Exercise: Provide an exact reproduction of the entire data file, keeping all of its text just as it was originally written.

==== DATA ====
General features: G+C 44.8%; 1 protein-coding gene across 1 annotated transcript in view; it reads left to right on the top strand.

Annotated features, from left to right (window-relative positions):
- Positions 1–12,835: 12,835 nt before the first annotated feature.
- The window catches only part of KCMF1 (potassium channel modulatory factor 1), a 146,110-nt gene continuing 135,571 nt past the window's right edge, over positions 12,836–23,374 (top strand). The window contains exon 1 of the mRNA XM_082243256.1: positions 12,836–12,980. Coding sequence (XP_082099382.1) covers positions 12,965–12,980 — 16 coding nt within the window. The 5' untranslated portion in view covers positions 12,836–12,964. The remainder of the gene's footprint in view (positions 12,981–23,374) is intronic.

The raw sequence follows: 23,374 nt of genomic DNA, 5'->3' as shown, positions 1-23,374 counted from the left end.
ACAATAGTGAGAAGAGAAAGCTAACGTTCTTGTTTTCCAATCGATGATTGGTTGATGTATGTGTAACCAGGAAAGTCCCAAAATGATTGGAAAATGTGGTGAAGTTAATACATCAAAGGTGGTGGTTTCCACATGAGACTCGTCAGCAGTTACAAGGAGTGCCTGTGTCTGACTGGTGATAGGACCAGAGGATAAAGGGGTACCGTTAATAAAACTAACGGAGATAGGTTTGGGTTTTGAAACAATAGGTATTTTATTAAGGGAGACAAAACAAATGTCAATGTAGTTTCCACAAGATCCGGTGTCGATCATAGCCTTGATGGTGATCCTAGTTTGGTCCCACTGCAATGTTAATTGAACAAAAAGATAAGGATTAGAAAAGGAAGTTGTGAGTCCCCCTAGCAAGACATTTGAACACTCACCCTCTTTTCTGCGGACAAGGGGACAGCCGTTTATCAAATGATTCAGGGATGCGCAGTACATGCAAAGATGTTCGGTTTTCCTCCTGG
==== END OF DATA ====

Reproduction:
General features: G+C 44.8%; 1 protein-coding gene across 1 annotated transcript in view; it reads left to right on the top strand.

Annotated features, from left to right (window-relative positions):
- Positions 1–12,835: 12,835 nt before the first annotated feature.
- The window catches only part of KCMF1 (potassium channel modulatory factor 1), a 146,110-nt gene continuing 135,571 nt past the window's right edge, over positions 12,836–23,374 (top strand). The window contains exon 1 of the mRNA XM_082243256.1: positions 12,836–12,980. Coding sequence (XP_082099382.1) covers positions 12,965–12,980 — 16 coding nt within the window. The 5' untranslated portion in view covers positions 12,836–12,964. The remainder of the gene's footprint in view (positions 12,981–23,374) is intronic.

The raw sequence follows: 23,374 nt of genomic DNA, 5'->3' as shown, positions 1-23,374 counted from the left end.
ACAATAGTGAGAAGAGAAAGCTAACGTTCTTGTTTTCCAATCGATGATTGGTTGATGTATGTGTAACCAGGAAAGTCCCAAAATGATTGGAAAATGTGGTGAAGTTAATACATCAAAGGTGGTGGTTTCCACATGAGACTCGTCAGCAGTTACAAGGAGTGCCTGTGTCTGACTGGTGATAGGACCAGAGGATAAAGGGGTACCGTTAATAAAACTAACGGAGATAGGTTTGGGTTTTGAAACAATAGGTATTTTATTAAGGGAGACAAAACAAATGTCAATGTAGTTTCCACAAGATCCGGTGTCGATCATAGCCTTGATGGTGATCCTAGTTTGGTCCCACTGCAATGTTAATTGAACAAAAAGATAAGGATTAGAAAAGGAAGTTGTGAGTCCCCCTAGCAAGACATTTGAACACTCACCCTCTTTTCTGCGGACAAGGGGACAGCCGTTTATCAAATGATTCAGGGATGCGCAGTACATGCAAAGATGTTCGGTTTTCCTCCTGG